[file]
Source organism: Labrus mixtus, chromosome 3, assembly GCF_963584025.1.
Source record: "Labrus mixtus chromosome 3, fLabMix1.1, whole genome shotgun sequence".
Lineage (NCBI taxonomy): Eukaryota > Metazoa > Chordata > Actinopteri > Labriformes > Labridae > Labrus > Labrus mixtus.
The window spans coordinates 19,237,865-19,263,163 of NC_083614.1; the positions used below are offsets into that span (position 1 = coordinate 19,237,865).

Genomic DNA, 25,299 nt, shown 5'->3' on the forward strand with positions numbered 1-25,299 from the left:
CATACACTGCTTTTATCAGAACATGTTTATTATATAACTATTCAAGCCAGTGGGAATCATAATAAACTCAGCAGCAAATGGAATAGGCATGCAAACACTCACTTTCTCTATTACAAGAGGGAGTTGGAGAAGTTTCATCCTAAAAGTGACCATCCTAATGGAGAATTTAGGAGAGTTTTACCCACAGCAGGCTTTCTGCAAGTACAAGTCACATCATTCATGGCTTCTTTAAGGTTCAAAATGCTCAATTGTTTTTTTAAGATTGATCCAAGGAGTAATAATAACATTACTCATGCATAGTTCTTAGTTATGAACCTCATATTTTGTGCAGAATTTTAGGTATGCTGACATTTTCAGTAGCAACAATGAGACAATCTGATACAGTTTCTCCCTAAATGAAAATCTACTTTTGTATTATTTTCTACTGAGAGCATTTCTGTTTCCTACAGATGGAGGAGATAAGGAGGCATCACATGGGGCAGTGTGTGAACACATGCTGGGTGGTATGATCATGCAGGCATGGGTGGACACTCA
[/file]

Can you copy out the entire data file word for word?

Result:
Source organism: Labrus mixtus, chromosome 3, assembly GCF_963584025.1.
Source record: "Labrus mixtus chromosome 3, fLabMix1.1, whole genome shotgun sequence".
Lineage (NCBI taxonomy): Eukaryota > Metazoa > Chordata > Actinopteri > Labriformes > Labridae > Labrus > Labrus mixtus.
The window spans coordinates 19,237,865-19,263,163 of NC_083614.1; the positions used below are offsets into that span (position 1 = coordinate 19,237,865).

Genomic DNA, 25,299 nt, shown 5'->3' on the forward strand with positions numbered 1-25,299 from the left:
CATACACTGCTTTTATCAGAACATGTTTATTATATAACTATTCAAGCCAGTGGGAATCATAATAAACTCAGCAGCAAATGGAATAGGCATGCAAACACTCACTTTCTCTATTACAAGAGGGAGTTGGAGAAGTTTCATCCTAAAAGTGACCATCCTAATGGAGAATTTAGGAGAGTTTTACCCACAGCAGGCTTTCTGCAAGTACAAGTCACATCATTCATGGCTTCTTTAAGGTTCAAAATGCTCAATTGTTTTTTTAAGATTGATCCAAGGAGTAATAATAACATTACTCATGCATAGTTCTTAGTTATGAACCTCATATTTTGTGCAGAATTTTAGGTATGCTGACATTTTCAGTAGCAACAATGAGACAATCTGATACAGTTTCTCCCTAAATGAAAATCTACTTTTGTATTATTTTCTACTGAGAGCATTTCTGTTTCCTACAGATGGAGGAGATAAGGAGGCATCACATGGGGCAGTGTGTGAACACATGCTGGGTGGTATGATCATGCAGGCATGGGTGGACACTCA